Today’s Expat Story is from Stephanie who lives in what I think is one of the greatest cities in the world! LONDON! I’ll be taking a few of her tips with me for the next time I go.
Expat Story: London
Tell us a little bit about where you’re living and how you got there.
London has always been a part of my life. On my first trip over the ocean to see my dad’s friends and family, I was just a year old. He is from London, so we returned many times throughout my childhood. When I was in university, I spent a semester abroad in London and then moved back again two weeks after graduation in 2007. Looking for a job here was an obvious choice as I had fallen for this city in a big way while studying abroad. With the exception of six months in Colombia in 2011, I’ve been here ever since.
What has surprised you about living abroad and what has been difficult?
I’d say what has surprised me most about living abroad is the number of opportunities it has opened up for me that I most likely wouldn’t have had if I stayed in the suburb where I grew up. I’ve had endless blogging inspiration that has expanded my network of friends and creative contacts; I’ve been lucky enough to travel to quite a few different countries since I’ve lived in London; I’ve landed myself in a career that I love; and I’ve had my first solo photography exhibition. A very welcome surprise was the diversity that’s come into my life. I have friends and colleagues from all over the world, who speak many different languages and have cooked me some delicious food I never would have tried otherwise.
Something that has been difficult? Getting my feet on the ground was a challenge. London is expensive. It’s a huge sprawling city. There’s plenty of competition in the job hunt. I came without a job or a place to live, but thanks to the generosity of family and friends who helped me out in that crucial first month or two, I managed.
What new tradition or habit do you want to take away from London.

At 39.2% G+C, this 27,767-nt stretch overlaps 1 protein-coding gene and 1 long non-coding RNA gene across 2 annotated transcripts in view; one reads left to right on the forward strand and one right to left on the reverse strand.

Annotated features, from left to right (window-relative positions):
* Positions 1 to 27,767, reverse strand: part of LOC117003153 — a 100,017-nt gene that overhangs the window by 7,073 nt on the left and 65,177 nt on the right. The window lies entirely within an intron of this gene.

One habit I’ve developed in London is heading out to random places I’ve never been to around the city and exploring the little things in each area through photography and blogging. I’ve also been interviewing locals and artists who live in London for my blog as another way to get to know the city a bit better. I’d continue to do that no matter where I end up living in the future.
While there are definitely plenty of British traditions, London itself is a mishmash of different cultures and I’ve enjoyed learning about and experiencing the traditions of many of them. And so rather than name one new tradition I’d like to keep, I’d say that I hope to continue to break with a lot of old traditions by continuing to welcome new ideas. Keeping an open mind about the way things are done has been a great source of creative inspiration for me.
If a friend came to visit you in London for the day, what would you take them to see?
It would depend on the person, but I’d almost definitely take them to East London around Hackney. It’s unlike any other part of the city sprouting new cafes and trendy shops and street art by the minute. But it’s also incredibly diverse, colourful, gritty and raw in a way that much of the rest of the city is not. If it’s a Sunday, the markets around Brick Lane are in full swing, which is always fascinating. I’d make sure we had time to fit in a few of my favourite places to eat like Souk, Sushinho, Bumpkin or Maggie Jones. But I’d also leave room for spontaneity because that’s when exciting stuff usually falls into place.
What advice would you give to someone who is hoping to live abroad one day?
Keep an open mind. Have patience and a healthy sense of curiosity. Don’t be afraid to step out of your comfort zone. Take a genuine interest in the people you meet along your way; they will be a highlight of your experience. Also, that other old cliché is also true – when you’re packing, take half the stuff and twice the money!
Thank you so much for sharing your Expat Story with us, Stephanie!